The following symbols are associated with the model: j is the yth state of the vehicle/transportation system, where j = 0 (vehicle functioning in normal weather), у = 1 (vehicle functioning in stormy weather), j = 2 (vehicle failed). X_{n} is the vehicle constant failure rate for normal weather state. A_{s} is the vehicle constant failure rate for stormy weather state. /r, is the vehicle constant repair rate (normal weather) from state 2 to state 0. ц_{2} is the vehicle constant repair rate (stormy weather) from state 2 to state 1. в is the weather constant changeover rate from state 0 to state 1. FIGURE 7.5 Statespace diagram for Model III. у is the weather constant changeover rate from state 1 to state 0. Pj (/) is the probability that the vehicle/transportation system is in state j at time t, for j = 0, 1,2. Using Markov method presented in Chapter 4 and Figure 7.5, we write down the following equations [26]:
By solving Equations (7.24)(7.26), we get the following steadystate probability equations [26]:
where
where P_{0}, P_{x},and P_{2} are steadystate probabilities of the vehicle/transportation system being in states 0, 1, and 2, respectively. The vehicle steadystate availability in both types of weather is expressed by where VA_{SS} is the vehicle steadystate availability in both types of weather. By setting q, = q_{2} = 0 in Equations (7.24)(7.26) and then solving the resulting equations [24, 26], we obtain
where MTTF_{ve} is the vehicle mean time to failure, x is the Laplace transform variable. R_{ve} (.?) is the Laplace transform of the vehicle reliability. P_{0} (.9) is the Laplace transform of the probability that the vehicle is in state 0. P_{x} (.9) is the Laplace transform of the probability that the vehicle is in state 1. Example 7.3 Assume that in Equation (7.36), we have the following given data values: 0 = 0.0004transitions/hour у = 0.0005 transitions/hour А_{и} = 0.0006 failures/hour k_{s} = 0.0008 failures/hour Calculate mean time to failure of the vehicle. By substituting the specified data values into Equation (7.36), we obtain
Thus, mean time to failure of the vehicle is 1545.45 hours. 7.8.4 Model IV This mathematical model represents a fourstate transportation system in which a transportation system can be in any one of the four states: transportation system operating normally in the field, transportation system failed safely in the field, transportation system failed with accident in the field, and failed transportation system in the repair workshop. The failed transportation system is taken to the repair workshop from the field. The repaired transportation system is put back into its normal operation. The transportation system statespace diagram is shown in Figure 7.6. The numerals in circles and boxes denote transportation system states. The model is subjected to the following assumptions:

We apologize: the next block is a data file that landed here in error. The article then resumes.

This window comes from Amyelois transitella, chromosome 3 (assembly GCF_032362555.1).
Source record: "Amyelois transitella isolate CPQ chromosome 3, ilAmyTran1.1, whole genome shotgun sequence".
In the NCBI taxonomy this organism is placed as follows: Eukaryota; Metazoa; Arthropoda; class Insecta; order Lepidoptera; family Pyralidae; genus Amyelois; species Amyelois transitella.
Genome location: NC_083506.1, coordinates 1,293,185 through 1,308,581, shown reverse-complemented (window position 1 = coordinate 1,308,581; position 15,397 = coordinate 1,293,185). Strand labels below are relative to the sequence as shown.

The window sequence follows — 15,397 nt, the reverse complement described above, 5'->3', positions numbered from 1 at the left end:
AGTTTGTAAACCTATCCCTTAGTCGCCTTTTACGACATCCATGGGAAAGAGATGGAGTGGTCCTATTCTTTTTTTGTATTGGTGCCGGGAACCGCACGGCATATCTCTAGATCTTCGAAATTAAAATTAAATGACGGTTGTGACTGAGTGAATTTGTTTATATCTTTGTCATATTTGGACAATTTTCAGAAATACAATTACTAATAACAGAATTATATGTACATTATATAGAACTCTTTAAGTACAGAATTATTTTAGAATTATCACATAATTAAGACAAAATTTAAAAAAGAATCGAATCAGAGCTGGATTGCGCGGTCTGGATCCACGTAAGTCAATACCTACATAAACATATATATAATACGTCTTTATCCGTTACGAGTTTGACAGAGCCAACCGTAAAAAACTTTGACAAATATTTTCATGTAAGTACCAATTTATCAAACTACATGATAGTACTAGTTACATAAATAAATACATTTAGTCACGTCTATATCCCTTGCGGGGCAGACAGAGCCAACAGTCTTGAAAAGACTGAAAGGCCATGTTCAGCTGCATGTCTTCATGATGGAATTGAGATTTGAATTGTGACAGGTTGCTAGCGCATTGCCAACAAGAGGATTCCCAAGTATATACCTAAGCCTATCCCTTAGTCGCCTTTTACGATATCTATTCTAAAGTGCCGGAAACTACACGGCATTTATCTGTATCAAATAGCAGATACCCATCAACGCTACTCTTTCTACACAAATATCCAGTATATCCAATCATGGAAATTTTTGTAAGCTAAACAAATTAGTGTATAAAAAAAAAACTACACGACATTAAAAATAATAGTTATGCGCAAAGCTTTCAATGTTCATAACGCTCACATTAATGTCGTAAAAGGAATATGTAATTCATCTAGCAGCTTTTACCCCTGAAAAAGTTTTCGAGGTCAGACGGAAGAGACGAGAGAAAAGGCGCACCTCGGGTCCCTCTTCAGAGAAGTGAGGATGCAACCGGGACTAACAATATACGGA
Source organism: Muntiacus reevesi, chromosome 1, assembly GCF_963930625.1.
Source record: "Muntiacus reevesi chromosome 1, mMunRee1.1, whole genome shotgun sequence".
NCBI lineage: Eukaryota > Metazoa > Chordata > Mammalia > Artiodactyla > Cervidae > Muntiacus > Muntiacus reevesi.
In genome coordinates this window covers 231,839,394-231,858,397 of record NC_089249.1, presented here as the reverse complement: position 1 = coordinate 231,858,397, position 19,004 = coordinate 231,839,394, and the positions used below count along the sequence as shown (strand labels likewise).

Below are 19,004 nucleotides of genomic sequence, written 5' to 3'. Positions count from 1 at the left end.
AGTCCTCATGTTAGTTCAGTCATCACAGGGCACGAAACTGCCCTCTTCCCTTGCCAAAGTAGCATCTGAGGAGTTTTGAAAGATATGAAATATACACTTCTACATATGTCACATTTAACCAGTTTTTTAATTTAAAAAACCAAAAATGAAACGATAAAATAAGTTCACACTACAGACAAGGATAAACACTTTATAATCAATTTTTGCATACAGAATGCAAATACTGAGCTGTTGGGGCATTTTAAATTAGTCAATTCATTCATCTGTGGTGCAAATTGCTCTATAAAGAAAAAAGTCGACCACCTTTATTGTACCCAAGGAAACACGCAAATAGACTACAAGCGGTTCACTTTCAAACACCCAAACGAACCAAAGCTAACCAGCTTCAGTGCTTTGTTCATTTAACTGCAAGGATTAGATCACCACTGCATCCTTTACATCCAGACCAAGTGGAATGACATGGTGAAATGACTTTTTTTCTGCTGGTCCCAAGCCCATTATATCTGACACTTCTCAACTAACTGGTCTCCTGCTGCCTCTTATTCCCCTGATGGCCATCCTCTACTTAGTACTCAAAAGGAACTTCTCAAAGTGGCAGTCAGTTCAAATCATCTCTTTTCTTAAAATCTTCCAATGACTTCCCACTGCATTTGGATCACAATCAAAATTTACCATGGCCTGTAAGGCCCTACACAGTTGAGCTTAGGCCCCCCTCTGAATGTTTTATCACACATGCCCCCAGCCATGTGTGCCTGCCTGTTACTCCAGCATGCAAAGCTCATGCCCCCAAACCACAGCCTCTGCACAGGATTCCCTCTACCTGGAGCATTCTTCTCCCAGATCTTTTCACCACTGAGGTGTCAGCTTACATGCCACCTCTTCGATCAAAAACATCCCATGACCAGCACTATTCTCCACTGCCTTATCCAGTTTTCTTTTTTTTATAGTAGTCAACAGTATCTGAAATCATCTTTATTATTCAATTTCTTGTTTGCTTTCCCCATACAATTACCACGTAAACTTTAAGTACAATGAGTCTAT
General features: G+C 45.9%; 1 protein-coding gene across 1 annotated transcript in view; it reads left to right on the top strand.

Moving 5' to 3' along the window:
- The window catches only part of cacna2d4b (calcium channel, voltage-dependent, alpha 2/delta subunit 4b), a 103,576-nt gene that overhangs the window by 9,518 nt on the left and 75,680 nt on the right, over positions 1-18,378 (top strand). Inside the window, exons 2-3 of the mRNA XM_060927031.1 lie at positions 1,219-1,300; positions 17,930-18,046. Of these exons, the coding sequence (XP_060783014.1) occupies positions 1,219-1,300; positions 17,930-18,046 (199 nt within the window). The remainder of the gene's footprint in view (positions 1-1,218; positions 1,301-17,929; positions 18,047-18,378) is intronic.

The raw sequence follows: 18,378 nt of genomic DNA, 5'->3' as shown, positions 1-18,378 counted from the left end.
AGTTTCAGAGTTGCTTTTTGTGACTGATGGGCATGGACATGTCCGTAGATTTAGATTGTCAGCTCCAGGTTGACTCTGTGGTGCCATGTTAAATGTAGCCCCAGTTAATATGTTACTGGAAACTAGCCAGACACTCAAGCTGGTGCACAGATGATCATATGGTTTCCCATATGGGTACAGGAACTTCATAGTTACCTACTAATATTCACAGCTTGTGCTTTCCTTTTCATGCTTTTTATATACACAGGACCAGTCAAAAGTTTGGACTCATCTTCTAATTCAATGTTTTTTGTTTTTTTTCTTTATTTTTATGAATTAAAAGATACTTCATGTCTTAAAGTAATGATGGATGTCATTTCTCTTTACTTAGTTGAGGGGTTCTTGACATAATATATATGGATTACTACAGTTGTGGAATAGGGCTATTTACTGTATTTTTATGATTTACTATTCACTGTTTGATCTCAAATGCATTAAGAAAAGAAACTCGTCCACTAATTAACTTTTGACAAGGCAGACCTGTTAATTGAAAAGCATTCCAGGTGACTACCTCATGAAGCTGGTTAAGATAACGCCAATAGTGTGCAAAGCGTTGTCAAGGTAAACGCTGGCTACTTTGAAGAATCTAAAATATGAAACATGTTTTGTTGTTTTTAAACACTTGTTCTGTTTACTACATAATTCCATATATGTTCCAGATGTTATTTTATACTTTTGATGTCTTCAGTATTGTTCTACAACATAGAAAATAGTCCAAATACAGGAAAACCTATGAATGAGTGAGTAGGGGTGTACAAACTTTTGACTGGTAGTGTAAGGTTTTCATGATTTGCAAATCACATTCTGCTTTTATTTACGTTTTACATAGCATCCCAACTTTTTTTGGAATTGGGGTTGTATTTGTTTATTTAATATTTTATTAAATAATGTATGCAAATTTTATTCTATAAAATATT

FIGURE 7.6 Statespace diagram for Model IV.
The following symbols are associated with the model: ) is the )th state of the transportation system, where / = 0 (transportation system operating normally in the field),) = 1 (transportation system failed safely in the field),) = 2 (transportation system failed with accident in the field),) = 3 (failed transportation system in the repair workshop). A. is the transportation system failsafe constant failure rate. A_{0} is the transportation system failaccident constant failure rate. А,_{д} is the transportation system constant towing rate from state 1. A,„ is the transportation system constant towing rate from state 2. fi is the transportation system constant repair rate. P: (?) is the probability that the transportation system is in state) at time t, for) = 0, 1,2,3. Using the Markov method presented in Chapter 4 and Figure 7.6, we write down the following equations [25]: I I I I
By solving Equations (7.37)(7.40), we get the following steadystate probability equations [25]:
where P_{0}, P_{x}, P_{2}, and P_{3} are the steadystate probabilities of the transportation system being in states 0, 1,2, and 3, respectively. The transportation system steadystate availability is expressed by where A V_{ls} is the transportation system steadystate availability. By setting jU = 0 in Equations (7.37)(7.40) and then solving the resulting equations, we obtain
where R_{lf} (/) is the transportation system reliability at time t. The transportation system mean time to failure is expressed by [24]
where MTTF,_{S} is the transportation system mean time to failure. Example 7.4 Assume that in Equation (7.41), we have the following given data values: X_{s} = 0.0008 failures/hour А_{я} = 0.0004 failures/hour A,_{s}. = 0.0007 towings/hour X_{la} = 0.0004 towings/hour /л = 0.0005 repairs/hour Calculate the transportation system steadystate availability. By substituting the given data values into Equation (7.41), we get
Thus, the transportation system steadystate availability is 0.1804.